Introduction: The Income Tax Appellate Tribunal (ITAT) Chennai’s recent decision in the case of Smt. Saraniyaa Karthick vs. ITO revolves around the estimation of additions to income based on cash deposits made by the assessee during the demonetization period. This article provides a detailed analysis of the ITAT’s decision and its implications.
1. Background: The appeal by the assessee pertains to the Assessment Year (AY) 2017-18 and challenges an assessment framed by the Assessing Officer (AO) under Section 144 of the Income Tax Act. The primary issue in this appeal is the estimation of additions to the assessee’s income concerning cash deposits made during the demonetization period.
2. Condonation of Delay: The Registry noted a delay of 20 days in filing the appeal, which the assessee sought to condone with an affidavit. The delay was considered, and the appeal was admitted for adjudication on merits.
3. Assessment Proceedings: During the assessment proceedings, it was discovered that the assessee had made cash deposits in her bank account between November 10, 2016, and December 30, 2016. The AO framed the assessment on a best judgment basis under Section 144 since the assessee had not maintained books of accounts and had not filed returns in earlier years.
4. AO’s Findings: The AO analyzed the pattern of cash deposits and noted a significant increase during the demonetization period. Out of the total cash deposited (Rs. 224.34 lakhs), Rs. 41.62 lakhs were deposited in Specified Bank Notes (SBN). The assessee explained that clients had approached with demonetized currency to book tour packages, and this cash was deposited. However, the AO held that SBN ceased to be legal tender after November 8, 2016, and could not be used in transactions. Consequently, SBN deposits were considered unaccounted money.
5. Estimation of Profits: For the other deposits (Rs. 182.71 lakhs), the AO estimated profits at 5%, resulting in an addition of Rs. 9.13 lakhs. The deposits in SBN were treated as unexplained money. The Commissioner of Income Tax (Appeals) [CIT(A)] upheld the AO’s decision as no new material was presented during the appellate proceedings.
6. Assessee’s Contention: The assessee, engaged in ticketing business, argued that the cash deposits represented business receipts from clients who had used demonetized currency to book tour packages. These receipts, according to the assessee, were legitimate business earnings and should not be considered unaccounted money.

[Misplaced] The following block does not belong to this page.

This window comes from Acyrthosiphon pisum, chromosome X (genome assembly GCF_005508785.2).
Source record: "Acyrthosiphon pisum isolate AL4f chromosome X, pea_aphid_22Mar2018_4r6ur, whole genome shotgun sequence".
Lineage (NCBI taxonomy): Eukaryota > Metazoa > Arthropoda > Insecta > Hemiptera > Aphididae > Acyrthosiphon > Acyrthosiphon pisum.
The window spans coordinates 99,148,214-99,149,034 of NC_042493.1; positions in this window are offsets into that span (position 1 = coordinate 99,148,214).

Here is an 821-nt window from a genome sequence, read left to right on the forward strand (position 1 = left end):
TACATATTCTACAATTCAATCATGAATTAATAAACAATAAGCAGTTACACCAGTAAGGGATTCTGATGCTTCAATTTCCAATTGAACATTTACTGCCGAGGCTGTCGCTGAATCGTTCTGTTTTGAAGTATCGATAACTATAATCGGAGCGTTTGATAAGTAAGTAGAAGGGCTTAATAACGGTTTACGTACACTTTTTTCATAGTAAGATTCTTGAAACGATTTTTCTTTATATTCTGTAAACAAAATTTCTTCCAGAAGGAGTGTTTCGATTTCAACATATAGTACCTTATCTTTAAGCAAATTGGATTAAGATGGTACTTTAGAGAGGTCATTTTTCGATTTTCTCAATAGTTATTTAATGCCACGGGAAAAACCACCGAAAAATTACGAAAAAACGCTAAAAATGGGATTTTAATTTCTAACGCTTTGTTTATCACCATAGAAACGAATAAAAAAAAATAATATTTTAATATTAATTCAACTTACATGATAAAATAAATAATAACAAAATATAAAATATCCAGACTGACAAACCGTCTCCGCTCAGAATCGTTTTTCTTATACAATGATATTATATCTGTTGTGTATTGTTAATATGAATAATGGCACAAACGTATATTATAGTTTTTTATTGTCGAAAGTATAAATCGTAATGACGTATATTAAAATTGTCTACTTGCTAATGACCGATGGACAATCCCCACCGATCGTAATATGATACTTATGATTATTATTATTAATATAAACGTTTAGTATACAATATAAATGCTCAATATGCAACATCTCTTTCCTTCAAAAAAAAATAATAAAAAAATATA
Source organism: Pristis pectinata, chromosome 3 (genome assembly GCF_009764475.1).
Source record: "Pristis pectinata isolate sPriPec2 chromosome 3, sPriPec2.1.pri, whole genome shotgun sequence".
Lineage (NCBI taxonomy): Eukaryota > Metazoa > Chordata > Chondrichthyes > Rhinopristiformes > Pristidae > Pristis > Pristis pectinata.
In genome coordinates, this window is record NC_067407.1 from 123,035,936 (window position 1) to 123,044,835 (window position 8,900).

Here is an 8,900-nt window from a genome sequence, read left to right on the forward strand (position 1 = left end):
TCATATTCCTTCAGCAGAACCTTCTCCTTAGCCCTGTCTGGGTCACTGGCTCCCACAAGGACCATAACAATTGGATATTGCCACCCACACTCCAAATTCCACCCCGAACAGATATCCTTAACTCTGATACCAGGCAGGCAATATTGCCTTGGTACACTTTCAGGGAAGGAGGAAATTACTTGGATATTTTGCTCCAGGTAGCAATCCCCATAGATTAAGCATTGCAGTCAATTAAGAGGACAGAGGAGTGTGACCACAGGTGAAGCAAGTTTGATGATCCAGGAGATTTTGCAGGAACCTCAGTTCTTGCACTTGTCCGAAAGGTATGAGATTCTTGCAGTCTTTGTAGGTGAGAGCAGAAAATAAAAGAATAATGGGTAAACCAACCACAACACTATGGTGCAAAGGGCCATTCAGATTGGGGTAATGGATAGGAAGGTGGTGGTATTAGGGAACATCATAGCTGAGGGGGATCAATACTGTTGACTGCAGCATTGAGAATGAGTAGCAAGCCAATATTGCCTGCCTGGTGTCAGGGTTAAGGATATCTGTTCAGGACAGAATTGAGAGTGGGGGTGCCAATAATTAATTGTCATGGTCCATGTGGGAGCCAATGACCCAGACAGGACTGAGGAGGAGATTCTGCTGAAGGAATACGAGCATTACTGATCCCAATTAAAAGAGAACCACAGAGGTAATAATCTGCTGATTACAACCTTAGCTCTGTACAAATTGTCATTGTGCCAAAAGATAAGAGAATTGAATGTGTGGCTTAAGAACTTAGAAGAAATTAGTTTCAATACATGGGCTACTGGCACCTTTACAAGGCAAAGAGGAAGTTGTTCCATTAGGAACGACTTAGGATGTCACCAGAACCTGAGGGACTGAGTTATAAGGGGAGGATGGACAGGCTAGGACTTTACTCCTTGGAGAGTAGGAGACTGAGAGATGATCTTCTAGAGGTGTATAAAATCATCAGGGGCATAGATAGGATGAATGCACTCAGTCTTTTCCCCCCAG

7. ITAT’s Decision: The ITAT Chennai recognized that the assessee’s sole source of income was the ticketing business. It found that the cash deposits, including SBN, were received from clients booking tour packages using demonetized currency. Therefore, these receipts constituted legitimate business earnings and could not be deemed unaccounted money. The ITAT directed the AO to recompute the income by considering 5% of the demonetized currency as the assessee’s income.
Conclusion: The ITAT Chennai’s decision in Smt. Saraniyaa Karthick vs. ITO provides clarity on the treatment of cash deposits made during the demonetization period. In this case, the ITAT recognized that cash deposits were business receipts resulting from clients booking tour packages with demonetized currency. These receipts were deemed legitimate business earnings and not unaccounted money.
This decision emphasizes the importance of considering the nature of receipts and their source in taxation matters. It reaffirms that business receipts, even during special circumstances like demonetization, should generally be treated as part of the legitimate income of the assessee.
Overall, the ITAT’s decision sets a precedent for similar cases and underscores the principle that business receipts, when supported by valid explanations, should not be unjustly estimated as unaccounted income.
FULL TEXT OF THE ORDER OF ITAT CHENNAI